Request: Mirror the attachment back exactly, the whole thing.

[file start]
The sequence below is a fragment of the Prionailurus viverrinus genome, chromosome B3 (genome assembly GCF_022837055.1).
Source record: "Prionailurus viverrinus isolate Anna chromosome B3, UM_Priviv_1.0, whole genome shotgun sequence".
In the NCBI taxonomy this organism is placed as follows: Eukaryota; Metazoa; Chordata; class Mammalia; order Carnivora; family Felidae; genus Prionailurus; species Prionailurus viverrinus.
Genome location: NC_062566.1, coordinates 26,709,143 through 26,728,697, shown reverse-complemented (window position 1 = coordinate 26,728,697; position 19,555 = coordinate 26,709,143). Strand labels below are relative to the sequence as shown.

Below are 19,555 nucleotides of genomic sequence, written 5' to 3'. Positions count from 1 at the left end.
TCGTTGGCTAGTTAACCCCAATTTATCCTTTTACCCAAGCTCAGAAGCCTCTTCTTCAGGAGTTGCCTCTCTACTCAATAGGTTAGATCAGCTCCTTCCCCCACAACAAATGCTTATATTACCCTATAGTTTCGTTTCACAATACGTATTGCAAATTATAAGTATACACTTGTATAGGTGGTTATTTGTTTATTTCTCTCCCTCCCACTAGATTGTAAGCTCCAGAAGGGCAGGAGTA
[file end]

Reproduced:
The sequence below is a fragment of the Prionailurus viverrinus genome, chromosome B3 (genome assembly GCF_022837055.1).
Source record: "Prionailurus viverrinus isolate Anna chromosome B3, UM_Priviv_1.0, whole genome shotgun sequence".
In the NCBI taxonomy this organism is placed as follows: Eukaryota; Metazoa; Chordata; class Mammalia; order Carnivora; family Felidae; genus Prionailurus; species Prionailurus viverrinus.
Genome location: NC_062566.1, coordinates 26,709,143 through 26,728,697, shown reverse-complemented (window position 1 = coordinate 26,728,697; position 19,555 = coordinate 26,709,143). Strand labels below are relative to the sequence as shown.

Below are 19,555 nucleotides of genomic sequence, written 5' to 3'. Positions count from 1 at the left end.
TCGTTGGCTAGTTAACCCCAATTTATCCTTTTACCCAAGCTCAGAAGCCTCTTCTTCAGGAGTTGCCTCTCTACTCAATAGGTTAGATCAGCTCCTTCCCCCACAACAAATGCTTATATTACCCTATAGTTTCGTTTCACAATACGTATTGCAAATTATAAGTATACACTTGTATAGGTGGTTATTTGTTTATTTCTCTCCCTCCCACTAGATTGTAAGCTCCAGAAGGGCAGGAGTA